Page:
Publication Type:Journal Article
Source:Curr Biol, Volume 27, Issue 21, p.3315-3329.e6 (2017)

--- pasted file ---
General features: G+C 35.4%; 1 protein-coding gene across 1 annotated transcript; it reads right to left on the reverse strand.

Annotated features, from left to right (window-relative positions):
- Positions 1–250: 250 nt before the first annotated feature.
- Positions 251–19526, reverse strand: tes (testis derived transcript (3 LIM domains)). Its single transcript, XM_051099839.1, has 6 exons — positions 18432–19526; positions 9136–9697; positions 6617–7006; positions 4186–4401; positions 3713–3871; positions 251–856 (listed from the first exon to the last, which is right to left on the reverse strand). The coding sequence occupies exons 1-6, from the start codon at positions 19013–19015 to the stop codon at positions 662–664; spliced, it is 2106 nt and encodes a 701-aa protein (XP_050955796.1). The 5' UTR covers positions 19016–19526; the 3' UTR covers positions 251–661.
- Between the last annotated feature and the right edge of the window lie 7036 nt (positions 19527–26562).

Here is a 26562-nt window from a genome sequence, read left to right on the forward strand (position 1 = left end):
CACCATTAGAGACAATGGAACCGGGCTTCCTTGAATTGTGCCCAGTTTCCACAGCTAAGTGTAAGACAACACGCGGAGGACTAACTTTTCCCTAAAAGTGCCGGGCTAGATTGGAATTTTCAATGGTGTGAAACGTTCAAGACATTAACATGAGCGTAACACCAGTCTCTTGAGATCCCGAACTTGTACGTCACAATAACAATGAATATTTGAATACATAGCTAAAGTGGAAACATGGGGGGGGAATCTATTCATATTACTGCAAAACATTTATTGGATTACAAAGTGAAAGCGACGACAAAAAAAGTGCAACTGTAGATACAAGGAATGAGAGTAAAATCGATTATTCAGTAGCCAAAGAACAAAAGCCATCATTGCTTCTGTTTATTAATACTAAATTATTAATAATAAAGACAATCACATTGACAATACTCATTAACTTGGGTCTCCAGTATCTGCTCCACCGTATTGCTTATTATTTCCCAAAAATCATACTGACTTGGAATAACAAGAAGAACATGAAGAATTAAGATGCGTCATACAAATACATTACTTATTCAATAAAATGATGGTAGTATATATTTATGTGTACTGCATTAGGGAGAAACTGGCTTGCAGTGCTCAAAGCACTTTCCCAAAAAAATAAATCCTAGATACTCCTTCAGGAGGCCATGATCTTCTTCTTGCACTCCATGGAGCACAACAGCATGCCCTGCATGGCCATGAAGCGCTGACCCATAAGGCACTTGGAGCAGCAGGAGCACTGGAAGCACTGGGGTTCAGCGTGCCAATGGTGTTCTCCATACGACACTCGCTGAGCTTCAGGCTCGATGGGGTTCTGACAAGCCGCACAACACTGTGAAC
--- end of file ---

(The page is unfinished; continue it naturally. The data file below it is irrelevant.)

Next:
Granule cells (GCs) in the olfactory bulb (OB) play an important role in odor information processing. Although they have been classified into various neurochemical subtypes, the functional roles of these subtypes remain unknown. We used in vivo two-photon Ca(2+) imaging combined with cell-type-specific identification of GCs in the mouse OB to examine whether functionally distinct GC subtypes exist in the bulbar network. We showed that half of GCs express Ca(2+)/calmodulin-dependent protein kinase IIα (CaMKIIα(+)) and that these neurons are preferentially activated by olfactory stimulation. The higher activity of CaMKIIα(+) neurons is due to the weaker inhibitory input that they receive compared to their CaMKIIα-immunonegative (CaMKIIα(-)) counterparts. In line with these functional data, immunohistochemical analyses showed that 75%-90% of GCs expressing the immediate early gene cFos are CaMKIIα(+) in naive animals and in mice that have been exposed to a novel odor and go/no-go operant conditioning, or that have been subjected to long-term associative memory and spontaneous habituation/dishabituation odor discrimination tasks. On the other hand, a perceptual learning task resulted in increased activation of CaMKIIα(-) cells. Pharmacogenetic inhibition of CaMKIIα(+) GCs revealed that this subtype is involved in habituation/dishabituation and go/no-go odor discrimination, but not in perceptual learning. In contrast, pharmacogenetic inhibition of GCs in a subtype-independent manner affected perceptual learning. Our results indicate that functionally distinct populations of GCs exist in the OB and that they play distinct roles during different odor tasks.